2. Virtual Box. This is a hypervisor that turns your laptop from being one machine running one Operating System (Windoze) into something capable of running multiple virtual machines with almost any Operating System you want (even UniKernels!).  Suddenly you can run (and develop) local copies of servers that from a software perspective match Production.
    3. Docker Machine. This is a command line utility that will create virtual machines for running Docker on.  It can do this either locally on your shiny new Virtual Box instance or remotely in the cloud (even the Azure cloud – Linux machines of course)
    4. Docker command line. This is the main command line utility of Docker.  This will enable you to download and build Docker images, and turn them into running Docker containers.  The beauty of the Docker command line is that you can run it locally (ideally in GitBash) on your local machine and have it control Docker running on a Linux machine.  See diagram below.
    5. Docker Compose. This is a utility that gives you the ability to run and associate multiple Docker containers by reading what is required from a text file.DockerVB
  2. Having completed step 1, we opened up the Docker Quickstart Terminal by clicking the entry that had appeared in the Windows start menu. This runs a shell script via GitBash that performs the following:
    1. Creates a virtual box machine (called ‘default’) and starts it
    2. Installs Docker on the new virtual machine
    3. Leaves you with a GitBash window open that has the necessary environment variables set to instruct point Docker command line utility to point at your new virtual machine.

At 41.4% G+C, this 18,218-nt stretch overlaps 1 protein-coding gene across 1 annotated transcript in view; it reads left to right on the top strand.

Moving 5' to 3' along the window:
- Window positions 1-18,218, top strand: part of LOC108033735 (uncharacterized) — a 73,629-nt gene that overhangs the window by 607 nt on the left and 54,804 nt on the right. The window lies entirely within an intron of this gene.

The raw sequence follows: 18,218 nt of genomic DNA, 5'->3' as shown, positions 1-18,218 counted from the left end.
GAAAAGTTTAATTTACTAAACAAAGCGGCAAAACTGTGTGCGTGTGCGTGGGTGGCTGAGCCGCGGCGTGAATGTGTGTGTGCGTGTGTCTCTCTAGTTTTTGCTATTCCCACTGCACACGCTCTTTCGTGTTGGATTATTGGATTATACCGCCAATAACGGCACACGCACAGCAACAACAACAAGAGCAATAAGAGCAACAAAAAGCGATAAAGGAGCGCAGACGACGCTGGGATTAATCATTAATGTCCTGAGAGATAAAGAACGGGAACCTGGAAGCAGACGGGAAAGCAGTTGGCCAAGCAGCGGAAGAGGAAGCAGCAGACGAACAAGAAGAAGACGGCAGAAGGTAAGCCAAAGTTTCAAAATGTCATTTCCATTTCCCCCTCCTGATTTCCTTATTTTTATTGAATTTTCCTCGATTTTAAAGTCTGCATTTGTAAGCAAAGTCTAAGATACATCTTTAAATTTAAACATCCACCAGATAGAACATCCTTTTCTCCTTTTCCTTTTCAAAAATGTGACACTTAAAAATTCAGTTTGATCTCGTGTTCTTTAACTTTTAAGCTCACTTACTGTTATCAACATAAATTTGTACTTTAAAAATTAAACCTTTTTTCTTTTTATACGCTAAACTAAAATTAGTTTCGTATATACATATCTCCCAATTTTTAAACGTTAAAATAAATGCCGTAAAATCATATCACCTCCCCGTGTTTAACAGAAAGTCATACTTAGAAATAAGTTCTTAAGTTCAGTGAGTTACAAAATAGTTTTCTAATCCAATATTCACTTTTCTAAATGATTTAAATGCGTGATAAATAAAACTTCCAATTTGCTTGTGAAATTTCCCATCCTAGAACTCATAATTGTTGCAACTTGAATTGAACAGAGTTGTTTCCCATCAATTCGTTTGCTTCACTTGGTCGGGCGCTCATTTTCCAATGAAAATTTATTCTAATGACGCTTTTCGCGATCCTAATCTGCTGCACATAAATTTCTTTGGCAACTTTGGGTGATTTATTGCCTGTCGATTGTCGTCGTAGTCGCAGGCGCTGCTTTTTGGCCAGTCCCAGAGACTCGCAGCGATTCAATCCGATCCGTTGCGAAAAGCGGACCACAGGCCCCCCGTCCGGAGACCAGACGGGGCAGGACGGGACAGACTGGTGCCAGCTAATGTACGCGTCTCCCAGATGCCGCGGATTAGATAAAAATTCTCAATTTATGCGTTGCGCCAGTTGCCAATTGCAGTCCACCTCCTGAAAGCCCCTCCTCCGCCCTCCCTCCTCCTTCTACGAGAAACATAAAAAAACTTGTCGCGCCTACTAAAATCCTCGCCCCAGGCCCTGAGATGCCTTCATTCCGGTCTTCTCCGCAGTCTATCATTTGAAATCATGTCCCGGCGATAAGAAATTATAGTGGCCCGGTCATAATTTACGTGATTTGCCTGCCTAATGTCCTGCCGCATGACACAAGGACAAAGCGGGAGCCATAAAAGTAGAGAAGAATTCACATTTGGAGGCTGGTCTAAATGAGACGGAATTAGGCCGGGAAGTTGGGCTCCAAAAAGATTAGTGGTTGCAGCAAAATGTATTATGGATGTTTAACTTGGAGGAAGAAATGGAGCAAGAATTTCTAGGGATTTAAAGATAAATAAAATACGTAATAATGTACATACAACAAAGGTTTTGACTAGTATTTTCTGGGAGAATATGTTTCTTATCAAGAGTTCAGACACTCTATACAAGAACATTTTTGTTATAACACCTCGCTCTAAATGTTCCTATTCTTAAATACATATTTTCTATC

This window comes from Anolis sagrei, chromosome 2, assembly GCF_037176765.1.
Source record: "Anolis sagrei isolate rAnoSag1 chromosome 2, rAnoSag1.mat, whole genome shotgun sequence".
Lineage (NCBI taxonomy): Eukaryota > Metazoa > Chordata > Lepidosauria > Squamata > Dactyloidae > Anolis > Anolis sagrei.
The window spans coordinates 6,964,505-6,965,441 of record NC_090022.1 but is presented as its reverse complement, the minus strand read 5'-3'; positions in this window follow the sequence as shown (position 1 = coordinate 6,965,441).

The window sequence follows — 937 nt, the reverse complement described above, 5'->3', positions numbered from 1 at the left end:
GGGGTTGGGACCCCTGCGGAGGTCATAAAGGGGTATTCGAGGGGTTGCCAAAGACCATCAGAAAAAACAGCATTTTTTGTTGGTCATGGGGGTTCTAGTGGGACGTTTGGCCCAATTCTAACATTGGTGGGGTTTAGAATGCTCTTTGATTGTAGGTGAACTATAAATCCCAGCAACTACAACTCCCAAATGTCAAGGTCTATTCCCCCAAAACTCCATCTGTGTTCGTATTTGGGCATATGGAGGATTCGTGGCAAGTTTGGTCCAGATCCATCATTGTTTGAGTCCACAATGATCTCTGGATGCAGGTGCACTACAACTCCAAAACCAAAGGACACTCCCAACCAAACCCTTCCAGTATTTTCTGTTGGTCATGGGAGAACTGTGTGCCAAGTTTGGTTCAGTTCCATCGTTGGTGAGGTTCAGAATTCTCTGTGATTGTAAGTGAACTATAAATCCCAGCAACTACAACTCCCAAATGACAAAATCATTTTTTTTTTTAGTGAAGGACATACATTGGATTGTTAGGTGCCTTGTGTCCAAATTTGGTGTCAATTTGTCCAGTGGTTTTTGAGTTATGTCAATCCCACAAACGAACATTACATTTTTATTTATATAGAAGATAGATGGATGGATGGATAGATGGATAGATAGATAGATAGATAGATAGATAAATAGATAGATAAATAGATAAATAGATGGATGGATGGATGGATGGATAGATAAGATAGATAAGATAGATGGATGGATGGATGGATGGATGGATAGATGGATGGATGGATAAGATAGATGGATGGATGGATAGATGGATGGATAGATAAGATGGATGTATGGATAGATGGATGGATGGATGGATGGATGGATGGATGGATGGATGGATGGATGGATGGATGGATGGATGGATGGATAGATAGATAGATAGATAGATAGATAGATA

3. We wanted to test things out, so we ran:
    $ docker ps –a
    CONTAINER ID  IMAGE   COMMAND   CREATED   STATUS   PORTS  NAMES

     

    This showed us that our Docker command line tool was successfully talking to the Docker daemon (process) running on the ‘default’ virtual machine. And it showed us that no containers were either running or stopped on there.

  4. We wanted to testing things a little further so ran:
    $ docker run hello-world
     
    Hello from Docker.
    
    This message shows that your installation appears to be working correctly.
     
    
    To generate this message, Docker took the following steps:
    
    The Docker client contacted the Docker daemon.
    The Docker daemon pulled the "hello-world" image from the Docker Hub.
    The Docker daemon created a new container from that image which runs the
    executable that produces the output you are currently reading.
    
    The Docker daemon streamed that output to the Docker client, which sent it
    to your terminal.
    
     
    
    To try something more ambitious, you can run an Ubuntu container with:
    
    $ docker run -it ubuntu bash
    
     
    
    Share images, automate workflows, and more with a free Docker Hub account:
    
    https://hub.docker.com
    
     
    
    For more examples and ideas, visit:
    
    https://docs.docker.com/userguide

     

    The output is very self-explanatory.  So I recommend reading it now.

  5. We followed the instructions above to run a container from the Ubuntu image.  This started for us a container running Ubuntu and we ran a command to satisfy ourselves that we were running Ubuntu.  Note one slight modification, we had to prefix the command with ‘winpty’ to work around a tty-related issue in GitBash
    $ winpty docker run -it ubuntu bash
    
    root@2af72758e8a9:/# apt-get -v | head -1
    
    apt 1.0.1ubuntu2 for amd64 compiled on Aug  1 2015 19:20:48
    
    root@2af72758e8a9:/# exit
    
    $ exit

     

  6. We wanted to run something else, so we ran:
    $ docker run -d -P nginx:latest

     

  7. This caused the Docker command line to do more or less what is stated in the previous step with a few exceptions.
    • The –d flag caused the container to run in the background (we didn’t need –it).